Laughter-induced asthma has symptoms like:
- Coughing (with or without phlegm)
- Difficulty catching breaths
- Chest tightness and pain
While there’s no explanation why laughter could trigger asthma symptoms, it could be due to hyperventilation.
When you’re laughing or experiencing other strong emotions, you’re breathing out more air at a faster speed. It will restrict airflow in your lungs and irritate your airways, resulting in an asthma attack.
Experts also found that people with well-controlled asthma may be less likely to get the attacks after laughing. Thus, it is important to give your illness with utmost care and attention.
Consult your doctor to give you advice on what best methods to follow. However, here are some steps that may help you;
List down your triggers
Keeping a list of your asthma triggers will remind you to keep away from them as much as possible. Such common triggers include the following:
- Cigarette smoke
- Allergens (dust mites, pollens, pet danders)
- Insects and pests (honeybees, wasps, cockroaches, mice, etc.)
- Bacteria, viruses, and molds
- Cold, dry air
- Strong odor or fumes
Although exercise could trigger your asthma attacks, it still is beneficial to you. Exercising regularly may reduce your risk of having breathing problems. Taking longer break time in every session can be helpful.
Clean your home regularly
Disinfect your floors, tiles, windows, tables, and chairs to eliminate dust mites. Wash your beddings, sheets, and pillowcases in hot water. Do general cleaning at least 2-3 times a month to ensure a pest-free environment.
Practice proper hygiene
Always wash your hands after touching things especially, in public places. During flu and cold season, wear a mask when going out.
Stay up-to-date in vaccinations
Make sure you get shots to avoid the flu virus to avoid worsening your asthma attacks. If you have allergies, you may also get allergy shots (immunotherapy) to keep control of your reactions to allergens.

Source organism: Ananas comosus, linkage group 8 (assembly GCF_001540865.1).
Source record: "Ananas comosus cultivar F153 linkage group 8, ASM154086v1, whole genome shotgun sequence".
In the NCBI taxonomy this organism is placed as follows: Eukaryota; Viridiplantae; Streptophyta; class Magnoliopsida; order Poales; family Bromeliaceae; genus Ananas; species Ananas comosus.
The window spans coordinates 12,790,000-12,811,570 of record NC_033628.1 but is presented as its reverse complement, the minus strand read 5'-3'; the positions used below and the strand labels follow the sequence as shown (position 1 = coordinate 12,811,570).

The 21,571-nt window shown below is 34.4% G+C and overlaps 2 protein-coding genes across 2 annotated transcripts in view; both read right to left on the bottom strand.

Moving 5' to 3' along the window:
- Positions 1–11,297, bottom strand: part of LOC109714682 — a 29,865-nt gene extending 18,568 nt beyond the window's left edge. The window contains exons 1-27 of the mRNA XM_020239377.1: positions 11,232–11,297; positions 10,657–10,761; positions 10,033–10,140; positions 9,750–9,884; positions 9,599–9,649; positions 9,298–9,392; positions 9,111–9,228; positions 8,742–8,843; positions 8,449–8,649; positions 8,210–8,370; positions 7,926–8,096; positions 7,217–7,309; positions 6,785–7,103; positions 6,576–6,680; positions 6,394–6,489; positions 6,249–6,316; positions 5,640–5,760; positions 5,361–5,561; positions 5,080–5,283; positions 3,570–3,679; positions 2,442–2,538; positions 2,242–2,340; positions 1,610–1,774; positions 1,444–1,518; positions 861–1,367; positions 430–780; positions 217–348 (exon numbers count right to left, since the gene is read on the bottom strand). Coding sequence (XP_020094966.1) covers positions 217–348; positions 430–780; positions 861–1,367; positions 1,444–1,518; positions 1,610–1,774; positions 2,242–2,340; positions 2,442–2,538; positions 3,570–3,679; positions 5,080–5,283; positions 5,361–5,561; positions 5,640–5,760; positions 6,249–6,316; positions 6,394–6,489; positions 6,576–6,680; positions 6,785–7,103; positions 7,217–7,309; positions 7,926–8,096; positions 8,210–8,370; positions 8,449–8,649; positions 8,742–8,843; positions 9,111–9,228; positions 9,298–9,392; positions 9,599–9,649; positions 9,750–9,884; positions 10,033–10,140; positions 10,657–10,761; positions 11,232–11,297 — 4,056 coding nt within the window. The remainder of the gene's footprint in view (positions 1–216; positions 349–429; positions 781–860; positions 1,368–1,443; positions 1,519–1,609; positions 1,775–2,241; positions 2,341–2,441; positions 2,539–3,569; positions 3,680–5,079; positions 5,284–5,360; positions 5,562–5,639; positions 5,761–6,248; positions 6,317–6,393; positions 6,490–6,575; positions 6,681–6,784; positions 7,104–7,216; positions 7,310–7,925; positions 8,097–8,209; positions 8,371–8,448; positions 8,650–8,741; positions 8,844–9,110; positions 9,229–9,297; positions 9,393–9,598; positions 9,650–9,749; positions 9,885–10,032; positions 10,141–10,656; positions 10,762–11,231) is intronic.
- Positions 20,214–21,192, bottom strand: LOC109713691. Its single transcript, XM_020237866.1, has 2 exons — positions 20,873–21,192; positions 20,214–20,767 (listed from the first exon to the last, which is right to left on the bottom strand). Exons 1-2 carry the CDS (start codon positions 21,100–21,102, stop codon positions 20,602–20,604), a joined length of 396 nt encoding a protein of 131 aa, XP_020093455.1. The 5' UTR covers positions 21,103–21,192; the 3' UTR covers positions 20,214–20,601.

Take your medications and follow doctors advice
Of course, you should be smart enough not skipping your medicines to reduce inflammation in your airways and avoid asthma attacks.
There are quick relief, and long-term medications include:
- Long-acting bronchodilators
Other medications for severe asthma include biologics and bronchial thermoplasty.
Always keep an inhaler with you
It could get annoying always grabbing an inhaler when you’re in the middle of something. However, with proper use, it would bring you relief from having flare-ups.
Record your breathing
There are peak flow meters for at-home use which, will let you know if your lungs are functioning well. The results will help you have an idea if you’re well-controlling you’re asthma or not.
Whether your condition is due to a natural mechanism of your body or laughter-induced asthma, you shouldn’t stop laughing.
Laughing is the best medicine that increases your quality of life. Even doctors recommend patients with asthma continue having these fun activities (while keeping the illness controlled) to keep any other complications in the respiratory system at bay.
Always take your prescribed medicines even if you’re not having signs of attacks. Over-the-counter drugs aren’t recommended to treat asthma symptoms. Let your doctor monitor your illness and give you a treatment plan.
If other unusual symptoms occur in addition to a nagging cough after a laugh, consult your doctor immediately.